Cantillon: Years to wait for end of Anglo nightmare

We have ardent promises that no payments will be made to undeserving holders

Patrick Honohan: the pretext for all this is correspondence to the Department of Finance from outgoing Central Bank governor Patrick Honohan in which the professor says the “moral case” for ensuring surplus money from the Irish Bank Resolution Corporation liquidation returns to taxpayer is almost unassailable

Patrick Honohan: the pretext for all this is correspondence to the Department of Finance from outgoing Central Bank governor Patrick Honohan in which the professor says the “moral case” for ensuring surplus money from the Irish Bank Resolution Corporation liquidation returns to taxpayer is almost unassailable

 

Renewed talk of the dreaded Anglo Irish Bank bondholders – be they of senior or junior status – is like awakening with a scream from a recurring nightmare. You thought it was all forgotten but it’s not.

Yet again, therefore, we have ardent Government promises that no payments will be made to undeserving holders of Anglo’s junior notes.

The pretext for all this is correspondence to the Department of Finance from outgoing Central Bank governor Patrick Honohan in which the professor says the “moral case” for ensuring surplus money from the Irish Bank Resolution Corporation liquidation returns to taxpayer is almost unassailable.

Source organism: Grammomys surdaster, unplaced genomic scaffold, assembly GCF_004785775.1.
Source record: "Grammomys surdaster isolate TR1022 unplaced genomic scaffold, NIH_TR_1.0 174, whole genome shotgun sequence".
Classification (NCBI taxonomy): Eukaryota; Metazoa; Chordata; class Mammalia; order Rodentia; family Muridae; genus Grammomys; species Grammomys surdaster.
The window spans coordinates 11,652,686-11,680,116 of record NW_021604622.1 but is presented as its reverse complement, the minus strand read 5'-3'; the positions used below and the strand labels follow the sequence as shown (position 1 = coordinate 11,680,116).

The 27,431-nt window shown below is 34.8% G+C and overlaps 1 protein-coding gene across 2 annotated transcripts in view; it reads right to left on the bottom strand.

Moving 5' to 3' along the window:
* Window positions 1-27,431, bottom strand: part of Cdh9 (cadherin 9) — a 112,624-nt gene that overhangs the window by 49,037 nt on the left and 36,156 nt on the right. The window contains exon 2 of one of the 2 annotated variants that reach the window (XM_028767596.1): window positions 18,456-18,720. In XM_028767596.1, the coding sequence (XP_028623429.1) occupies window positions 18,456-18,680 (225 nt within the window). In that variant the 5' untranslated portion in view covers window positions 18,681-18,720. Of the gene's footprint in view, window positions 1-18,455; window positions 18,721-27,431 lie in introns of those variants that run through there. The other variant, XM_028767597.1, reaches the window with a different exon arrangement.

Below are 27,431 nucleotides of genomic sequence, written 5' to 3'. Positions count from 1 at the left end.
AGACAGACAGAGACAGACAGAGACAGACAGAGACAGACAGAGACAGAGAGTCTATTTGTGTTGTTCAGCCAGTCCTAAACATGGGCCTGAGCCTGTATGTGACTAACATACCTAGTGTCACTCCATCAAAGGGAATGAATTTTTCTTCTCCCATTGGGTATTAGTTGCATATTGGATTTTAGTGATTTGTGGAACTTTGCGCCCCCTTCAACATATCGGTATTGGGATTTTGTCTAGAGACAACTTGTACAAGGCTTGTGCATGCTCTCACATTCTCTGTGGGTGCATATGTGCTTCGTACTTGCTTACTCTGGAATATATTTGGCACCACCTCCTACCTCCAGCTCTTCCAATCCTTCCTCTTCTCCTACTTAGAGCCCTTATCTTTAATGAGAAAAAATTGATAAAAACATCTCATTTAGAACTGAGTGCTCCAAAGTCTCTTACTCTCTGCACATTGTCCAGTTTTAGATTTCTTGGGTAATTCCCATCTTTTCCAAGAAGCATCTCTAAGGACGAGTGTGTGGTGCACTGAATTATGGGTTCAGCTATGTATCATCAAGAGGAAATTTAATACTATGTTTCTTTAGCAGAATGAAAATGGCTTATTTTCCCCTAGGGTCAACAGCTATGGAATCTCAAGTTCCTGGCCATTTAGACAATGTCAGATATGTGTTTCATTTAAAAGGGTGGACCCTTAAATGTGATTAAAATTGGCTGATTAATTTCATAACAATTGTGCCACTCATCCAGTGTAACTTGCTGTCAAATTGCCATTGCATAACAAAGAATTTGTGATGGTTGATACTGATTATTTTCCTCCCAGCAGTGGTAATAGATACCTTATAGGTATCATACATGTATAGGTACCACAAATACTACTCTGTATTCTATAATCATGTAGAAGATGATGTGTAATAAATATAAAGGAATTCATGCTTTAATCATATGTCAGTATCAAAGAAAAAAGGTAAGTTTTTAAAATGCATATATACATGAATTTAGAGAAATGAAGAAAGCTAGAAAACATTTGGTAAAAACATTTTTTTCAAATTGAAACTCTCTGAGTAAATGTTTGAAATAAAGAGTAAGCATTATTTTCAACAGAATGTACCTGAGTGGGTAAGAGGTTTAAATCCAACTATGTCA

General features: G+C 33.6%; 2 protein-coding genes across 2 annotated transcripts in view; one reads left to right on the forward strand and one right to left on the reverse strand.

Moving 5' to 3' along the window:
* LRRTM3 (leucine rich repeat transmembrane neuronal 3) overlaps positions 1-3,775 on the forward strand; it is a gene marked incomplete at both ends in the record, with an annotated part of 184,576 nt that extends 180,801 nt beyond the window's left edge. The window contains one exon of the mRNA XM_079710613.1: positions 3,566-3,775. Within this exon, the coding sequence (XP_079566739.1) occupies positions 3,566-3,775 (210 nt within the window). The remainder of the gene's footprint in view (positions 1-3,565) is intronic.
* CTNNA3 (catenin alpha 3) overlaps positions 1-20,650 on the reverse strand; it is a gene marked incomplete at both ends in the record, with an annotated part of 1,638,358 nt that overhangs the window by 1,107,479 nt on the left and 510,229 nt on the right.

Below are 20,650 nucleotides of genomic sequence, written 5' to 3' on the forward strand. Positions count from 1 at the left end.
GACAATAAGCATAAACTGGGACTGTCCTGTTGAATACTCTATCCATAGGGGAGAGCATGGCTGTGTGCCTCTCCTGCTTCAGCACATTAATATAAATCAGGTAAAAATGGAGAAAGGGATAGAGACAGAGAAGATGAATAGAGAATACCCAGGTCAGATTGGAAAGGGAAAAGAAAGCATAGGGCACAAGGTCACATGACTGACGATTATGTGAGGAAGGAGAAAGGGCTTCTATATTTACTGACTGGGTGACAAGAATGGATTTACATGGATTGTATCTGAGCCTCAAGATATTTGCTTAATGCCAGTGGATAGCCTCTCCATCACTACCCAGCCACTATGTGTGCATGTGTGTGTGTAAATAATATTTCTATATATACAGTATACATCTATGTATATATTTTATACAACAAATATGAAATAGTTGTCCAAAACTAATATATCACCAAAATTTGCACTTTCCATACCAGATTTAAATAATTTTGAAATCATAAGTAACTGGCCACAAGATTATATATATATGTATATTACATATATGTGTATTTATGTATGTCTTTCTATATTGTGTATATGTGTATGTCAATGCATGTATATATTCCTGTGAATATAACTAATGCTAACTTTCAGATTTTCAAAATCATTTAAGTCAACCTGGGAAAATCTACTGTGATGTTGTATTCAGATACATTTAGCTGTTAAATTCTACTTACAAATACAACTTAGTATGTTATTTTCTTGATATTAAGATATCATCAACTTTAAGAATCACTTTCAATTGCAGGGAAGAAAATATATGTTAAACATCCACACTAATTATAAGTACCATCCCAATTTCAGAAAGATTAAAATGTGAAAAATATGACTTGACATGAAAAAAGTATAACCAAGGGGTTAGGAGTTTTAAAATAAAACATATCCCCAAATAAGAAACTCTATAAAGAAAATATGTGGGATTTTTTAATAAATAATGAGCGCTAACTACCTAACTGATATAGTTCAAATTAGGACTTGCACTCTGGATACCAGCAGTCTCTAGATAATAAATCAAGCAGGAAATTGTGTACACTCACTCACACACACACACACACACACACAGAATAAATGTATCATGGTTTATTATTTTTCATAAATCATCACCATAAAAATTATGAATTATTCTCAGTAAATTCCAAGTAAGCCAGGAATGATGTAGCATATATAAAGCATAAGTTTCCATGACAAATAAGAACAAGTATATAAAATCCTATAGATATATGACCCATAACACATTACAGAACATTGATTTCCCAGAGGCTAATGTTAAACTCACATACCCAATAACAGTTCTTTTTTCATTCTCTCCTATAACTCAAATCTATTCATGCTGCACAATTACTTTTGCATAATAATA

And so say all of us, except that the legal case might prove all too assailable.

The good news – for the Government at least – is that this is a battle it probably won’t have to fight before the election. The deferral until January of the Quinn family case against IBRC, formerly Anglo, means there’s no conclusion in sight to this prolonged and bitter dispute.

IBRC’s final accounts can’t be drawn up until this particular matter is put to rest, so it won’t be possible for a good while yet to count any surplus cash available for distribution to creditors. Only then will the junior bond question rear its drastic head in earnest.

No wonder Minister for Finance Michael Noonan says there could be another two, three or four years in this yet. He also points out that there may not be enough money in the pot anyway .

Given other ongoing ructions over IBRC, the bank’s junior bonds are the least of Noonan’s worries right now. Still, the very notion of another Anglo bondholder taking another cent home is enough to the sour the mood. It was a bad old business, all that.